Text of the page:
There is an art to negotiating, one that can be learned. While it’s true that you might knock yourself out of the game by quoting too high, it doesn’t look like women are in danger of doing that anytime soon. This is one area where we need to learn a lesson from men. They are taught that they should play big and value their contributions. They know to ask for more, because that’s the only way you are going to get it.

Are you guilty of not asking for more? I am. This topic hit home because I saw myself in those stories. Like Jennifer Lawrence I want to be seen as nice and not make waves. Like Professor Goldin I’m too often willing to give my time and knowledge for free or take whatever money is offered. Comment below and share your stories of when you wish you had asked for more or when you did.

 

 

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Yes, Jennifer Lawrence, YES!

OK, I’m a little over excited this morning but it’s not often that someone, especially someone famous with a HUGE audience, so succinctly expresses a point that is near and dear to me.

In case you haven’t heard Jennifer Lawrence published a letter on Lena Dunham’s new site, Lenny, in which she looks at the pay gap for women in Hollywood from her perspective. This could easily be a “poor me, I’m mega rich and getting ripped off” piece, but it isn’t. It’s the opposite and that’s why I love it.

First Jennifer Lawrence does point out that her problem may not be relatable because of the amount of money she makes. True, it’s on a different level, but at it’s core it is the same problem women are having who are on a more moderate pay scale. Second, she does not blame Sony pictures for her being paid less than her male costars. Instead she takes a hard look at herself and her own poor negotiating then questions if that is due to her gender. She makes some great points about wanting to be seen as nice and not bratty and giving up when negotiations got hard, not wanting to seem greedy or troublesome. YES! That’s where she nails it.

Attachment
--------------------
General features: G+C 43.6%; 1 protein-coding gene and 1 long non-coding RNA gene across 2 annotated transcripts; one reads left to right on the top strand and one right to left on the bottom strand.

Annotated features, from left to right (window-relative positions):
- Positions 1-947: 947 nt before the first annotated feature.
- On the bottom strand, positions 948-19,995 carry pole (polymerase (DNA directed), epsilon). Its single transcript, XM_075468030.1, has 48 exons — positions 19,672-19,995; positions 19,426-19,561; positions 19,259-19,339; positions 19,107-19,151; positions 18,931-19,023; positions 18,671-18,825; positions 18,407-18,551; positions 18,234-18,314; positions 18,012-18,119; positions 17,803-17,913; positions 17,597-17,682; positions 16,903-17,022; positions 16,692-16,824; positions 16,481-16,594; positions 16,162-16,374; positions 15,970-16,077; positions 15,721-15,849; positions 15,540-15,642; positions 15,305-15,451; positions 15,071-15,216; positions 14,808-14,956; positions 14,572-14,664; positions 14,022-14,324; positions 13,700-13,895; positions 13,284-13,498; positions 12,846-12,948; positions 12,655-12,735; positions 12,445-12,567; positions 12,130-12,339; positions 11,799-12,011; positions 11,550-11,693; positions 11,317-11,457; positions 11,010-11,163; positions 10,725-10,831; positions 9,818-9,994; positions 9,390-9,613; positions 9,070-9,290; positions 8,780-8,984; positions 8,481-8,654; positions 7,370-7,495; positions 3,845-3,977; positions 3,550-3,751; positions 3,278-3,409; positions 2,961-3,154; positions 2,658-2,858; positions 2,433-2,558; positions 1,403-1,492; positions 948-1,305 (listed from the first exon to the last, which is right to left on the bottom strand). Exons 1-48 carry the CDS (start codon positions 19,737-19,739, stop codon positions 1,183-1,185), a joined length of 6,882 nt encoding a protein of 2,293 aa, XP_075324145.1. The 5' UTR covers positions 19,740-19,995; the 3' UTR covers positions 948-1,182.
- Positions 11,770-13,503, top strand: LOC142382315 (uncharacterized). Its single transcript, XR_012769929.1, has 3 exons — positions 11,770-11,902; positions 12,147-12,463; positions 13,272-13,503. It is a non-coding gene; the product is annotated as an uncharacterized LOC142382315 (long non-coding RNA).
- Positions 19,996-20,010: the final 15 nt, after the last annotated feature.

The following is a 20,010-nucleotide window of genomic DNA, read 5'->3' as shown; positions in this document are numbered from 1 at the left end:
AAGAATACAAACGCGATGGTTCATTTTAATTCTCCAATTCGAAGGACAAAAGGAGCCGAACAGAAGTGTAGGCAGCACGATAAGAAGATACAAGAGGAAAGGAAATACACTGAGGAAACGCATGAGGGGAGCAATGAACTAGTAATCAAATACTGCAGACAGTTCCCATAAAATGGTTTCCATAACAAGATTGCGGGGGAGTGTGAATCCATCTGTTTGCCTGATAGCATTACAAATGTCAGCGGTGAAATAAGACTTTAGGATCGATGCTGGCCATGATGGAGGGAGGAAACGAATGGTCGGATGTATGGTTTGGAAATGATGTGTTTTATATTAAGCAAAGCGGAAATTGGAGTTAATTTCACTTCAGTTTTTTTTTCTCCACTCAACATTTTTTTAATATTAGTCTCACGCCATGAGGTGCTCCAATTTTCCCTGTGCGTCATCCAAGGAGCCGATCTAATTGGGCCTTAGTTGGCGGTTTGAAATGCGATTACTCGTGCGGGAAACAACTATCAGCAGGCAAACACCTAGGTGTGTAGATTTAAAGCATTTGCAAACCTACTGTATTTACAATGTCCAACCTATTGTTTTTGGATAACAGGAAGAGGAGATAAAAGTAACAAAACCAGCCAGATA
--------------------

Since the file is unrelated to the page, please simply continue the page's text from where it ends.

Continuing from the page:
I didn’t get mad at Sony. I got mad at myself. I failed as a negotiator because I gave up early. – Jennifer Lawrence

How many of us, women, have done the same thing, over and over, day in and day out? We take less, ask for less, accept less because we don’t want to be seen as anything but nice. I have. I still do. It’s a hard habit to break but one that can be changed. The first step is naming the problem and noting our part in it.

The best thing about this article is that while she points out a problem that exists, she is also offering a solution that all women can work on to enact change. Why would Sony or anyone pay us more if we don’t ask for more, or demand it? We have to value ourselves, our work, more. This is exactly what the my post, “Make Yourself The CiC (Chick in Charge) of Your Life–Part 1” was all about. Believing in the value of our work is the problem and the solution, especially when our work is done at home, sometimes for no pay. If we don’t value our work we cannot expect others to.

Please take a minute to read the article in Lenny then ask yourself if this is you. Can you relate? Have you squelched your power and diminished your value in the name of being “nice”? I welcome your comments, ideas, opinions below. Let’s start a conversation about our value.